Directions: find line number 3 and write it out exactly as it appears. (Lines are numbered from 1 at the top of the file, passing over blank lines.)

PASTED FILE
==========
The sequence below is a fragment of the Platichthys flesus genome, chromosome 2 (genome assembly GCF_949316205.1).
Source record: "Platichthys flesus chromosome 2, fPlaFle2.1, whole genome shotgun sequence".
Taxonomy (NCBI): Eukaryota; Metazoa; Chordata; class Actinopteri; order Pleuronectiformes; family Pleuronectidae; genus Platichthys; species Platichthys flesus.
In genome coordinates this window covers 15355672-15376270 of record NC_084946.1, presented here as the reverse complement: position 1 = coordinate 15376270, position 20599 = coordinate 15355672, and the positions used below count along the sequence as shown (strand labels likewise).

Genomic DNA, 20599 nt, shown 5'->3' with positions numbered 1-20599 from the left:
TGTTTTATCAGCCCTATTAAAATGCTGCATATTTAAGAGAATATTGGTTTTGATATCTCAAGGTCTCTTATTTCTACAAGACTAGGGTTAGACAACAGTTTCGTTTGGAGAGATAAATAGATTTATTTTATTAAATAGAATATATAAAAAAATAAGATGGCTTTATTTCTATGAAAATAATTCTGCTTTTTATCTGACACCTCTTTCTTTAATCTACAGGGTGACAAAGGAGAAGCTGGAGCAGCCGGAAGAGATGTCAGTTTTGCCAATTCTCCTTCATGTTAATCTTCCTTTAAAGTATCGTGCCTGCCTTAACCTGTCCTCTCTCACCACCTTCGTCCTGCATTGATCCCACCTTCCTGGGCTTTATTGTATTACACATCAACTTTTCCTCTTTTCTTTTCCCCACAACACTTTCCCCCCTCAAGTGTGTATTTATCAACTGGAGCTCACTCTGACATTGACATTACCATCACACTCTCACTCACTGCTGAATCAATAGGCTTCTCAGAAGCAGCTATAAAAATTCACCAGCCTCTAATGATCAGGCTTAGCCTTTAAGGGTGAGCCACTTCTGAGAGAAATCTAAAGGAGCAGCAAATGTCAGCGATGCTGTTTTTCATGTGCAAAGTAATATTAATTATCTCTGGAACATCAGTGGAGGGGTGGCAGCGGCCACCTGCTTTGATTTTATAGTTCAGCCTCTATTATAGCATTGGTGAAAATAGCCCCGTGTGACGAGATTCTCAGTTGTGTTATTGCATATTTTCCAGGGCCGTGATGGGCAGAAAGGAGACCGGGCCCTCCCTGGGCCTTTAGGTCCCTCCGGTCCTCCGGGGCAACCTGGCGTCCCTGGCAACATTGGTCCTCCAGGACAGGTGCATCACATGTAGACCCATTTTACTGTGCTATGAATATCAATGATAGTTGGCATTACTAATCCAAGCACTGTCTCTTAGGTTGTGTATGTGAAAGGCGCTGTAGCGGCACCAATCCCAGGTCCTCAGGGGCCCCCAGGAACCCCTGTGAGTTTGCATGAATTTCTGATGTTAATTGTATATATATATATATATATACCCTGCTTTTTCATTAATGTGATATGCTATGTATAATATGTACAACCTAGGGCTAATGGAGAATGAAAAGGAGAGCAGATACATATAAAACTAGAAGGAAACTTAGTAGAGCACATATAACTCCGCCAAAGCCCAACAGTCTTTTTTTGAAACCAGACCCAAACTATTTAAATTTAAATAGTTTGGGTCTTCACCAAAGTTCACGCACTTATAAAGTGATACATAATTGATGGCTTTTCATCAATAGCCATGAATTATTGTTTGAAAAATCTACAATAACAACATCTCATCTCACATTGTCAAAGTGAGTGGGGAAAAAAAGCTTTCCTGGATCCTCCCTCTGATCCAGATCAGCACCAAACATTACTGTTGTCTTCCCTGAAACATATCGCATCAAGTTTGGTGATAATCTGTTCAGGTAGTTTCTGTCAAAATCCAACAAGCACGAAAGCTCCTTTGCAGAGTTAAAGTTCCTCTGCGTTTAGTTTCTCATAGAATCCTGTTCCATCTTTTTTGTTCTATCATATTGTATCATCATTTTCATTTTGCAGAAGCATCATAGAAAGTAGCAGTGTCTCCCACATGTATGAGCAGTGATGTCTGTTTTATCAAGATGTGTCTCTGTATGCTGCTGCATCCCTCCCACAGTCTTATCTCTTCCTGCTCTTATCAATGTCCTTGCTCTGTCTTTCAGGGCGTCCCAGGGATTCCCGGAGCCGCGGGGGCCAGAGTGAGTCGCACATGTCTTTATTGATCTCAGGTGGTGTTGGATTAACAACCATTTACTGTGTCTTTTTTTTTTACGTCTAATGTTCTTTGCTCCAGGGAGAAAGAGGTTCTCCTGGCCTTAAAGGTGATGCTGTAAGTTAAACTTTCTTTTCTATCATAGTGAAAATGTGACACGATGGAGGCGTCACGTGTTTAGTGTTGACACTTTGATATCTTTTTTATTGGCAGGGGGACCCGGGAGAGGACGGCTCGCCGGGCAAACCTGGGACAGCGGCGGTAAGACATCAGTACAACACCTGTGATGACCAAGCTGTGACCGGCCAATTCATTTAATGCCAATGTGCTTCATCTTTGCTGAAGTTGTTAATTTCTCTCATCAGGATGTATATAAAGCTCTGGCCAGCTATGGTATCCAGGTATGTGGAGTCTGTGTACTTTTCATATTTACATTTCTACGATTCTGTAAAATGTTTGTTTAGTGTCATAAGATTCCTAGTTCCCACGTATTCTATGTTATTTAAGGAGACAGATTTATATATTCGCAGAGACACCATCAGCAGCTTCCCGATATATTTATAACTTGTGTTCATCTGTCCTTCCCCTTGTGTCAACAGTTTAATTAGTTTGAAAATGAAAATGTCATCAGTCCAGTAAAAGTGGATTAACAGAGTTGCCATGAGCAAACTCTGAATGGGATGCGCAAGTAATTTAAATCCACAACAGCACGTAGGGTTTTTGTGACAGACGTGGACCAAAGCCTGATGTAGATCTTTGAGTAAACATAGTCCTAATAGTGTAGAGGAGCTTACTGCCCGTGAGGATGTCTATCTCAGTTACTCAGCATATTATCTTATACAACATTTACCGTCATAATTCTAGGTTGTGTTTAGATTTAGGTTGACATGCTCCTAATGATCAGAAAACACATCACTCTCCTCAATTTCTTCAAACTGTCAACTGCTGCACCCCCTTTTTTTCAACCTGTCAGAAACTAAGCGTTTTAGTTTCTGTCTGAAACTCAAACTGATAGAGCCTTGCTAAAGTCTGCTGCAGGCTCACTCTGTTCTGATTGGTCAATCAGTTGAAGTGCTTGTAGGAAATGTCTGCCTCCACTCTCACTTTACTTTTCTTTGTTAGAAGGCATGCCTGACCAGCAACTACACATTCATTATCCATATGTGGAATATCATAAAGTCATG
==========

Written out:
Taxonomy (NCBI): Eukaryota; Metazoa; Chordata; class Actinopteri; order Pleuronectiformes; family Pleuronectidae; genus Platichthys; species Platichthys flesus.